(Ed. Note: Here’s part two of the thing that was too long for the Internet.Here’s part I in case you missed it. Thanks for indulging me with the thing that took 30 years to get to write. — Doc.)
Why don’t we have a table? I asked Dad once when I was 20 or so.
You’re in college and you’ve got stuff to do, he said. I can’t do it by myself. The pricing, the packing, the inventory and stuff. Plus, you need two guys watching a table so that you can make sure no one is stealing your stuff. At that point, Dad was right. I was busy.
I also think he figured our partnership had ended. The cards were getting less valuable, I was making fewer shows and he was doing more of this on his own.
What he didn’t know is that the time we’d spent collecting cards had not only been fun, but had made so many other things in life possible.
One year, a kid at my old student newspaper asked the question I’ve been asked about 1,000 times: When the paper went into that six-figure hole and you had about $40 in the checking account, how the hell did you ever dream you’d fix the finances?
The answer I gave was one that never seemed to make the final cut of the articles or the books or anything else.
I got the sense no one really believed it.
Here how you fix the unfixable:
During one of the very first shows I attended with Dad, I wanted a Roberto Clemente card. Who knows what draws a young fan to a favorite player, especially one that had been dead for so long. I think I’d seen a special on him on TV.
Dad found a dealer with a whole bunch of 1973 Topps Clementes.
“How much?” Dad asked the guy.
The dealer propped a price guide on top of his protruding gut and paged through it with purpose. He found the right page and told Dad, “The books says $25.”
“I’ll give you $10,” Dad replied.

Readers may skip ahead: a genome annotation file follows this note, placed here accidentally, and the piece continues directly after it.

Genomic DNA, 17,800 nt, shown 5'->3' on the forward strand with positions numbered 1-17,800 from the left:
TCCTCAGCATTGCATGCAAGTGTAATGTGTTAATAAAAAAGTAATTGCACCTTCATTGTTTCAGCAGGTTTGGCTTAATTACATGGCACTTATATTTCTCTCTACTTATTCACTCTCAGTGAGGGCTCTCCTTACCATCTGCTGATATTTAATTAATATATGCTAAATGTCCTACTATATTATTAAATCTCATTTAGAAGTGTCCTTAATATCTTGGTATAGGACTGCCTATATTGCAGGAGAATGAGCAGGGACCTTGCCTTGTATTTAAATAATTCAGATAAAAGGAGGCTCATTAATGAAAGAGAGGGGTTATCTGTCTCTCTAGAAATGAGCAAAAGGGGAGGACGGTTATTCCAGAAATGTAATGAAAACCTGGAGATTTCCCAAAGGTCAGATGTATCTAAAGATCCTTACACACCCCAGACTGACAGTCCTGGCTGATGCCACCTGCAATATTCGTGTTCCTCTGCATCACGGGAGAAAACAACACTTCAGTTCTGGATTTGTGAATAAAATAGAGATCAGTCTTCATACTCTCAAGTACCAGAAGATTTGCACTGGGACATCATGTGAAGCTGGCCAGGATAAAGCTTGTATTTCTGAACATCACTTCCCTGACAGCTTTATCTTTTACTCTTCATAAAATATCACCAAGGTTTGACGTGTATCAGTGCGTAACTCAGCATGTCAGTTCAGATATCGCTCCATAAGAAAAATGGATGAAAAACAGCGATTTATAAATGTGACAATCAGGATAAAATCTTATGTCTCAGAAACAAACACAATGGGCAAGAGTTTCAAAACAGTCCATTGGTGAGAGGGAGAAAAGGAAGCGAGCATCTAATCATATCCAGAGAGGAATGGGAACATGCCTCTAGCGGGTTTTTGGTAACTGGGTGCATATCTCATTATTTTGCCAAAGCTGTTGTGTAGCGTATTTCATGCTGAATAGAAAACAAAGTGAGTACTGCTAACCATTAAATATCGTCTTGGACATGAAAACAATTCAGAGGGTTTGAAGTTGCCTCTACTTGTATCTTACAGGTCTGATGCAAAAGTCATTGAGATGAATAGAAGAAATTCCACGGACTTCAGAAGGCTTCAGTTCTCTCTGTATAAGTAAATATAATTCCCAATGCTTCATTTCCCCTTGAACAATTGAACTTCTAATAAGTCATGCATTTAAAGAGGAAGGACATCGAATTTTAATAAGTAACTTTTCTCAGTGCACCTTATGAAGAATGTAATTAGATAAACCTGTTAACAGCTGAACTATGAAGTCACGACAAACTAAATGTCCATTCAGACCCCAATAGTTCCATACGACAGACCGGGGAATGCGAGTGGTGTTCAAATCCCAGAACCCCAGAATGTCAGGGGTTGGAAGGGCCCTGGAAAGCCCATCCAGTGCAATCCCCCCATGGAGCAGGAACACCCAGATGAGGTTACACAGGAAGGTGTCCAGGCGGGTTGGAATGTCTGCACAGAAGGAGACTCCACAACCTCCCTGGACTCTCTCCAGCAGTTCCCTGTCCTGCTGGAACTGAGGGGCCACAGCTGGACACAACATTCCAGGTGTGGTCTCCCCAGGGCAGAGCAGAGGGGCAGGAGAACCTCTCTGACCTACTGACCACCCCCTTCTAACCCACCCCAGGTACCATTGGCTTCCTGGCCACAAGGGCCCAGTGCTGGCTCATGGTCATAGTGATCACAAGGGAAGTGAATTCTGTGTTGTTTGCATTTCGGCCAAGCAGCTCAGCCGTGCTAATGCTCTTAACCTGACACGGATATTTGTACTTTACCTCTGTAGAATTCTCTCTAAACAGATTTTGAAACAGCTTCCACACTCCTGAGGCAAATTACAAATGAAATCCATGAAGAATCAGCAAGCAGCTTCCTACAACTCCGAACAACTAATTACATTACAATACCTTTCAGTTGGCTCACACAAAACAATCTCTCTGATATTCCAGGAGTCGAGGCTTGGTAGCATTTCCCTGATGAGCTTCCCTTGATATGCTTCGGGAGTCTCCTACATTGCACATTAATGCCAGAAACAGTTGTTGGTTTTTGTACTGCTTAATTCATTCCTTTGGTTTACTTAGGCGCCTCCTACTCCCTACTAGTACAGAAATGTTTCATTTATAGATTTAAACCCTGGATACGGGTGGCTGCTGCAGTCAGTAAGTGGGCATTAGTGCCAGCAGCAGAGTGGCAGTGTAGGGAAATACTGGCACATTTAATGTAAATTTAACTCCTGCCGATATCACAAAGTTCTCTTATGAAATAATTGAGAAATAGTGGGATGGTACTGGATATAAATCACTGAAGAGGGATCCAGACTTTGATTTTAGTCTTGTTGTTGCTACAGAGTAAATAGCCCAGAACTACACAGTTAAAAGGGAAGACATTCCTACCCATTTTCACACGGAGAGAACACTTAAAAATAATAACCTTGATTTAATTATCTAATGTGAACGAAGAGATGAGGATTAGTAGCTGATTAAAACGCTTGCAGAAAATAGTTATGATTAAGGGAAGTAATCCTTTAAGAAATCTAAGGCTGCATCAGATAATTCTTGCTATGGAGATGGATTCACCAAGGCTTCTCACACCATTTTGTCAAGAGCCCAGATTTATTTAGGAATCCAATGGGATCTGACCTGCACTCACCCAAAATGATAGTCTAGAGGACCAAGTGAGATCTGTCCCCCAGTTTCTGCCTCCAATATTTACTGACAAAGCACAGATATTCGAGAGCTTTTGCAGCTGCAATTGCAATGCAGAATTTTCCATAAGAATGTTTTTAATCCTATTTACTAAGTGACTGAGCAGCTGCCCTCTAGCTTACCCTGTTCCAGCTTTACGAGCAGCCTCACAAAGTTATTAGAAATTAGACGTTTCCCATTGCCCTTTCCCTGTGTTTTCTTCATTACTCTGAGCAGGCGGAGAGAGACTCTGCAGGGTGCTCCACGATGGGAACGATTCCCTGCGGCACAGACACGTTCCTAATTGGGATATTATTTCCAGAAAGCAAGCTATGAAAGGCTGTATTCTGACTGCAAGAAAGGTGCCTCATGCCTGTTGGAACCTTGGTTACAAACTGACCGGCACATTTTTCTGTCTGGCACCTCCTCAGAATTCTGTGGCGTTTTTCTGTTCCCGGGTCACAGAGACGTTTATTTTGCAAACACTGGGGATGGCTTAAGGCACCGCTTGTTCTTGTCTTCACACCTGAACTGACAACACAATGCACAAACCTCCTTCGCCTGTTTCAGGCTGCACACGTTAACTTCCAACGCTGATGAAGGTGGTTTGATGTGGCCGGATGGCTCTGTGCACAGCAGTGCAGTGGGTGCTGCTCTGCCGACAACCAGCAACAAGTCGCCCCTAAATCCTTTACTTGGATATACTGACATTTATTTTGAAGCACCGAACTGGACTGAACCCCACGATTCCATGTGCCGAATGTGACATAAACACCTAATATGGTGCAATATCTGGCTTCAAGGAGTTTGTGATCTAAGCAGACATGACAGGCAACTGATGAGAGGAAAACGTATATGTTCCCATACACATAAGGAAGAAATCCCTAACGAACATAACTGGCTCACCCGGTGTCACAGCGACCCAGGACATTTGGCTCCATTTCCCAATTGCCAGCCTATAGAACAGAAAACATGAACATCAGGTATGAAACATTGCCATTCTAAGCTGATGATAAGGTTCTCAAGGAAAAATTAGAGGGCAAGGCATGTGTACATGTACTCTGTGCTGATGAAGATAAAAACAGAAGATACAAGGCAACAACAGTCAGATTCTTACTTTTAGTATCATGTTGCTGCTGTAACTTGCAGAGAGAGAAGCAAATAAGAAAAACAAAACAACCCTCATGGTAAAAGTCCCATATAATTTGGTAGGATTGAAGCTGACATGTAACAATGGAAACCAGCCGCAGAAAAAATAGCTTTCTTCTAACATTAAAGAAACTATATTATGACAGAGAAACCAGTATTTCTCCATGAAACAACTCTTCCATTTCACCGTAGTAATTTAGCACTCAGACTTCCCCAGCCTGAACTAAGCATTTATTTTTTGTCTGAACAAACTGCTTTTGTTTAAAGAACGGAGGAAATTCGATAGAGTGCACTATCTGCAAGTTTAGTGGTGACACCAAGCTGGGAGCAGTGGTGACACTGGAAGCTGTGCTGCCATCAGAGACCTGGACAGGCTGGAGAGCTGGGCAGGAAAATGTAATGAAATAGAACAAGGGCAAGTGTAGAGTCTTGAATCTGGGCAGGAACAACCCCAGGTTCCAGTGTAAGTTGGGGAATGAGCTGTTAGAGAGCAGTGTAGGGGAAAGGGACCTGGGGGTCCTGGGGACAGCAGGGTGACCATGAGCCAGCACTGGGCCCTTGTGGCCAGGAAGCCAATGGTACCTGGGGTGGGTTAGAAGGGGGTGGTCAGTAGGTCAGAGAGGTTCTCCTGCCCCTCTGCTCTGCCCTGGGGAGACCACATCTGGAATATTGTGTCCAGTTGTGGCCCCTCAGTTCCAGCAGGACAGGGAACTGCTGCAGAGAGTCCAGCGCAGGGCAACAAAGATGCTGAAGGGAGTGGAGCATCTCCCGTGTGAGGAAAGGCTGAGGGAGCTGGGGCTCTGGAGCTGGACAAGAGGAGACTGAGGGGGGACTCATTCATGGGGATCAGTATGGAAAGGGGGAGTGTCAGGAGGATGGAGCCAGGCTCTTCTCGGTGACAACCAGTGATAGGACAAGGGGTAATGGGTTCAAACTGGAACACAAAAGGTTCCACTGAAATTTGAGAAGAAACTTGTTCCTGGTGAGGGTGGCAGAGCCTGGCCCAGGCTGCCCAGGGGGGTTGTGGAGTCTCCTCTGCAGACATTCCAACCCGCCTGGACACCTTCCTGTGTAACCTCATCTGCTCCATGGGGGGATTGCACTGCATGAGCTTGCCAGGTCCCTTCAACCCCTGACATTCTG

“Here, look at the book,” the guy said, pushing it toward him.
“I’ll give you $10,” Dad said again.
The guy looked at my father and realized something about the situation. He knew my father wasn’t going to part with any more than $10. He also realized that a bird in the hand was worth two in the bush.
The guy sighed and said, “OK, pick one. $10 it is.”
I was stunned.
“I don’t get it,” I said to Dad while I delicately fingered my new-found treasure on the ride home. “The book said $25. Why would he give it to you for $10?”
“Something’s not worth whatever someone says it is,” Dad explained. “It’s worth what someone’s willing to give you for it. He’d rather have the $10 than sit there knowing he might never get $25.”
When the paper went under, I built a list of all the people we owed money to. I asked each person on that list if they’d just forgive the money and take it as a write off. Those who didn’t, well… That’s where the bargaining started. I’d explained that we still owed the government money and that if we went under and declared we were done, they’d never see a dime. The government would take everything we had and that they’d be left with nothing. OR, they could take some now, write the rest off and we could keep moving forward.
That’s how you pay off $137,700 with a little more than half of that amount and still have money left over.
You approach each debt like it’s a baseball card.
You do it by understanding that something isn’t worth what someone says it is. It’s worth what someone is willing to give you for it.